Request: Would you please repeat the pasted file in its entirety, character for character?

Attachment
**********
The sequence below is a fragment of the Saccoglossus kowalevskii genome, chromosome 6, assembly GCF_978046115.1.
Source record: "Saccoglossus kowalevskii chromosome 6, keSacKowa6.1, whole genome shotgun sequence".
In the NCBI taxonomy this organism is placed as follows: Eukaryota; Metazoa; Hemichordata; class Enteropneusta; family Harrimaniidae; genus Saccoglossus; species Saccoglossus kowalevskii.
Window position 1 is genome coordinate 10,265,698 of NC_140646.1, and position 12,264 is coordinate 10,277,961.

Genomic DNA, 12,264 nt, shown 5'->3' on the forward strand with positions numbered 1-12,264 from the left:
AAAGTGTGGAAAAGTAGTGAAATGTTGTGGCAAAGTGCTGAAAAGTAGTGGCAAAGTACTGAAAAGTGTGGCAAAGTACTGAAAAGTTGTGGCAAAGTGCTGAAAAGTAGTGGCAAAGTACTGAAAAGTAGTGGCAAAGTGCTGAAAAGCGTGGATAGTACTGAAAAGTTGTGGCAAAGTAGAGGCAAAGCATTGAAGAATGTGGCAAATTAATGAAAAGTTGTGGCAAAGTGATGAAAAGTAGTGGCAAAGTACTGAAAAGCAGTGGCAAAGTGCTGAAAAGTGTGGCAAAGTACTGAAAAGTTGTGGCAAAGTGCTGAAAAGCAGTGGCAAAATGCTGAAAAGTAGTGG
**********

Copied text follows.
The sequence below is a fragment of the Saccoglossus kowalevskii genome, chromosome 6, assembly GCF_978046115.1.
Source record: "Saccoglossus kowalevskii chromosome 6, keSacKowa6.1, whole genome shotgun sequence".
In the NCBI taxonomy this organism is placed as follows: Eukaryota; Metazoa; Hemichordata; class Enteropneusta; family Harrimaniidae; genus Saccoglossus; species Saccoglossus kowalevskii.
Window position 1 is genome coordinate 10,265,698 of NC_140646.1, and position 12,264 is coordinate 10,277,961.

Genomic DNA, 12,264 nt, shown 5'->3' on the forward strand with positions numbered 1-12,264 from the left:
AAAGTGTGGAAAAGTAGTGAAATGTTGTGGCAAAGTGCTGAAAAGTAGTGGCAAAGTACTGAAAAGTGTGGCAAAGTACTGAAAAGTTGTGGCAAAGTGCTGAAAAGTAGTGGCAAAGTACTGAAAAGTAGTGGCAAAGTGCTGAAAAGCGTGGATAGTACTGAAAAGTTGTGGCAAAGTAGAGGCAAAGCATTGAAGAATGTGGCAAATTAATGAAAAGTTGTGGCAAAGTGATGAAAAGTAGTGGCAAAGTACTGAAAAGCAGTGGCAAAGTGCTGAAAAGTGTGGCAAAGTACTGAAAAGTTGTGGCAAAGTGCTGAAAAGCAGTGGCAAAATGCTGAAAAGTAGTGG